Where I’m Coming From

Underrepresented voices in science offer unique perspectives

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cience, which is supposed to investigate the entirety of the physical and natural world, is missing something. So is engineering. According to a report issued last year by the National Science Fdn (NSF), blacks and Hispanics are underrepresented both as recipients of degrees in science and engineering and in the science and engineering workforce. The same NSF report found that while women have reached parity with men among science and engineering degree recipients, they make up disproportionately smaller percentages of employed scientists and engineers than they do of the US population, and that while people with disabilities are as likely as others to enroll in science and engineering studies, they also remain underrepresented in the workforce. That imbalance is a problem for those underrepresented groups, and many observers consider it a problem for science and engineering, two life-changing fields that lack the benefit of the wealth of perspectives shared by the country’s increasingly diverse population.

Alicia Wooten

When Alicia Wooten (MED’19) was three years old, doctors told her parents that she had progressive hearing loss. Today the PhD candidate in the School of Medicine’s Graduate Medical Sciences Division, who works in the pneumonia biology lab on the Medical Campus, studies the host pathogen response to Streptococcus pneumoniae. While she says the lab environment can be harder for people who are deaf, her work is made easier by some very supportive colleagues.

“They’ve become really aware of what I need,” she says. “If I didn’t have a PI [principal investigator] who supported me, I would probably have given up. I remember when I joined the lab, we were doing a five-minute American Sign Language lesson for the whole lab. I was teaching them different signs, and then I would go into my PI’s office and he would sign, ‘Hello, Alicia.’ That makes my day.”

Tyrone Porter

Tyrone Porter grew up in Detroit. At the time, he says, the city was about 75 percent black. Now he’s a College of Engineering associate professor of mechanical engineering and of biomedical engineering, where the demographics are very different.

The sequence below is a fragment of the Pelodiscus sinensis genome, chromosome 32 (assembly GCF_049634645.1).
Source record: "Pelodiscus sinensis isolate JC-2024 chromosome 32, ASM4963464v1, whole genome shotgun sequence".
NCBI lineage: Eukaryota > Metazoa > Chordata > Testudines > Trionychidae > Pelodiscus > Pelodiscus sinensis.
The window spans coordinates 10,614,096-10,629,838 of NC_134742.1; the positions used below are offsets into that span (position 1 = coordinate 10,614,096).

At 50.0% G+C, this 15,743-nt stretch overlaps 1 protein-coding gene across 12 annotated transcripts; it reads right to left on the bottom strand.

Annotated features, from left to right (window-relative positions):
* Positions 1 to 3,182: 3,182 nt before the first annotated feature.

“Once I left the comfort of my black bubble and entered a predominantly white world at the University of Washington I recognized I needed to adapt,” says Porter. “I could not be exclusive. I had to be inclusive and identify with both white and black friends, advocates, and allies. Once I opened myself to that philosophy I began to establish relationships with people from all backgrounds. I realized it made me a better, more tolerant person and put me at ease at a predominantly white institution. I have had the same experience at BU identifying white allies at all levels in the University.”

Merav Opher

Merav Opher studies space physics. It’s a field with very few women, and Opher, a College of Arts & Sciences associate professor of astronomy, feels this lack of diversity deeply. Opher was born in Israel, spent much of her life in Brazil, and came to the United States when she was 29. Even in academia, there are few people with such a diverse cultural background, and fewer women still.

“It’s horrible,” she says of the dearth of women in her field. “It’s really detrimental to the advance of science, the lack of diversity. You can see how when you bring in people that think in a very different way, how they turn the whole box upside down, and then suddenly discoveries are made. And this is really due to people coming from different thinking processes. I think it’s because you have to bring people from different cultural backgrounds, different genders, different fields together. And a lot of science is done with a lack of diversity.”

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Cutting-edge research and commentary out of Boston University, home to Nobel laureates, Pulitzer winners and Guggenheim Scholars. Find an expert: bu.edu/experts

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